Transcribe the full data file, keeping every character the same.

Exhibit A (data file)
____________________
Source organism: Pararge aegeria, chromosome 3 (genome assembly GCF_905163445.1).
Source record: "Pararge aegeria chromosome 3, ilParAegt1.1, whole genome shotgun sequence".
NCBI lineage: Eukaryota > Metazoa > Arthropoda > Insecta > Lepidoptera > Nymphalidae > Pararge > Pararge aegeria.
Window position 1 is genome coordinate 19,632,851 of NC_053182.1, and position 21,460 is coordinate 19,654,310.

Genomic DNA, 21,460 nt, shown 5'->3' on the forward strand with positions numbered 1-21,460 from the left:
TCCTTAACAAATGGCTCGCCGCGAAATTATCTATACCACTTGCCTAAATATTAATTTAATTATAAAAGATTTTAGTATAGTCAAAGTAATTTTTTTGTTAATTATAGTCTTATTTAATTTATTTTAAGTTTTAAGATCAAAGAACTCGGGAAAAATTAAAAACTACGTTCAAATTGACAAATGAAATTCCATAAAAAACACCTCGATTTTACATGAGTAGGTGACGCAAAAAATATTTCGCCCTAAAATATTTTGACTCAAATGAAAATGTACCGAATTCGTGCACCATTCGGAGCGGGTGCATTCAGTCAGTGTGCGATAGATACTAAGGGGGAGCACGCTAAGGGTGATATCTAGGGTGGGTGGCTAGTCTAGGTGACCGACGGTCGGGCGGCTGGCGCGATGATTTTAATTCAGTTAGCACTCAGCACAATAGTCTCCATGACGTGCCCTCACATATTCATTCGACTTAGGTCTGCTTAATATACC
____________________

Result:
Source organism: Pararge aegeria, chromosome 3 (genome assembly GCF_905163445.1).
Source record: "Pararge aegeria chromosome 3, ilParAegt1.1, whole genome shotgun sequence".
NCBI lineage: Eukaryota > Metazoa > Arthropoda > Insecta > Lepidoptera > Nymphalidae > Pararge > Pararge aegeria.
Window position 1 is genome coordinate 19,632,851 of NC_053182.1, and position 21,460 is coordinate 19,654,310.

Genomic DNA, 21,460 nt, shown 5'->3' on the forward strand with positions numbered 1-21,460 from the left:
TCCTTAACAAATGGCTCGCCGCGAAATTATCTATACCACTTGCCTAAATATTAATTTAATTATAAAAGATTTTAGTATAGTCAAAGTAATTTTTTTGTTAATTATAGTCTTATTTAATTTATTTTAAGTTTTAAGATCAAAGAACTCGGGAAAAATTAAAAACTACGTTCAAATTGACAAATGAAATTCCATAAAAAACACCTCGATTTTACATGAGTAGGTGACGCAAAAAATATTTCGCCCTAAAATATTTTGACTCAAATGAAAATGTACCGAATTCGTGCACCATTCGGAGCGGGTGCATTCAGTCAGTGTGCGATAGATACTAAGGGGGAGCACGCTAAGGGTGATATCTAGGGTGGGTGGCTAGTCTAGGTGACCGACGGTCGGGCGGCTGGCGCGATGATTTTAATTCAGTTAGCACTCAGCACAATAGTCTCCATGACGTGCCCTCACATATTCATTCGACTTAGGTCTGCTTAATATACC